The 17th International 500-Mile Sweepstakes was held at the Indianapolis Motor Speedway on Thursday, May 30,1929. Ray Keech, who finished fourth a year earlier, took the lead for the time on lap 158. Keech won for car owner Maude A. Yagle, the first and to-date, only two weeks after winning the race, Ray Keech was fatally injured in a crash at Altoona Speedway on June 15,1929. The race was part of the 1929 AAA Championship Car season, the 1929 edition was the last contested with the supercharged 91 1⁄2 cu. in. The supercharged front-wheel drive Miller 8s dominated qualifying, sweeping the front row, a total of twelve front-wheel drive machines made the field, but Keechs rear-wheel-drive Simplex Piston Ring Special took the victory. All three cars of the front row, as well as the first two cars of the row, dropped out before the halfway point. Pole-sitter Cliff Woodbury crashed on lap 4, and become the first pole position winner in Indy history to finish last. Defending race winner Louis Meyer was leading in the second half and he finished second just over six minutes behind Keech, with the lengthy pit stop the deciding margin.
The hard luck story of the race belonged to Lou Moore, after finishing second in 1928, Moore was on his way to back-to-back runner-up finishes. With two laps to go, his engine threw a rod, due to the rules at the time, since Moore was not running at the finish, he was scored behind all finishers. He fell all the way back to 13th position, behind four cars that actually had fewer laps than he had and it was the final race of the Roaring Twenties and the final race before the Stock Market Crash and Great Depression. The facility was expanded in 1929 to include a golf course, dubbed the Speedway Golf Course, it featured nine holes outside the track, and nine holes inside the track, and was designed by Bill Diddel. Also during the month, scenes for the movie Speedway were being filmed, the 1929 race would be the final year contested with the supercharged 91 1⁄2 cu. in. Rickenbackers desire was to move away from the supercharged, specialized racing machines that had taken over the Speedway through the 1920s, contrary to popular belief, the proposed rules changes were not made in response to the stock market crash of 1929 and the subsequent Great Depression.
The rule changes for 1930 were in fact being laid out as early as 1928, in addition, the 1929 race would be the final for the foreseeable future to be without riding mechanics. From 1930 and beyond, the rules were once again going to mandate two-man cars. With the 91 1⁄2 c. i. d engines on their way out, qualifying speeds were expected to be fast. For 1929, riding mechanics were optional, however, no teams utilized them, jimmy Gleasons car carried #53, the first number over 50 in the history of the race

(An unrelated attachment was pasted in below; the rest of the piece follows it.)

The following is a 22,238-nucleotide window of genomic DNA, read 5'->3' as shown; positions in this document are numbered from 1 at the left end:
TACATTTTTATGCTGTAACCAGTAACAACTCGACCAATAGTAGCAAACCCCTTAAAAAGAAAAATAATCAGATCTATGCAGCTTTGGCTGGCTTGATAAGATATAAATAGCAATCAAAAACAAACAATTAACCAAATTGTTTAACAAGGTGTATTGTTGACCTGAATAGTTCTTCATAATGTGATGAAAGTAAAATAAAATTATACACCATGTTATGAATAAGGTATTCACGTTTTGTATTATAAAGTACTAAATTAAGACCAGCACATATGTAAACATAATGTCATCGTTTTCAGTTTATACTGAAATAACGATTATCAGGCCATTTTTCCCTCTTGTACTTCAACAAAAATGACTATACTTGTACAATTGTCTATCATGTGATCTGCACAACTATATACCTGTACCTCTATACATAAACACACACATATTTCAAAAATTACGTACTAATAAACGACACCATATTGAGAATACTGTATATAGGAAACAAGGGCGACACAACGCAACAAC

The 13th International 500-Mile Sweepstakes Race was held at the Indianapolis Motor Speedway on Saturday, May 30,1925. Race winner Peter DePaolo became the first driver to complete the 500 miles in five hours. Norman Batten drove 21 laps of relief while DePaolo had his hands bandaged due to blisters, leon Duray won the pole position with a 4-lap track record of 113.196 mph. Peter DePaolo, who qualified second, set the 1-lap track record at 114.285 mph, for 1925, riding mechanics were optional, however, no teams utilized them
The Internet Archive launched the Wayback Machine in October 2001. It was set up by Brewster Kahle and Bruce Gilliat, and is maintained with content from Alexa Internet, the service enables users to see archived versions of web pages across time, which the archive calls a three dimensional index. Since 1996, the Wayback Machine has been archiving cached pages of websites onto its large cluster of Linux nodes and it revisits sites every few weeks or months and archives a new version. Sites can be captured on the fly by visitors who enter the sites URL into a search box, the intent is to capture and archive content that otherwise would be lost whenever a site is changed or closed down. The overall vision of the machines creators is to archive the entire Internet, the name Wayback Machine was chosen as a reference to the WABAC machine, a time-traveling device used by the characters Mr. Peabody and Sherman in The Rocky and Bullwinkle Show, an animated cartoon. These crawlers respect the robots exclusion standard for websites whose owners opt for them not to appear in search results or be cached, to overcome inconsistencies in partially cached websites, Archive-It.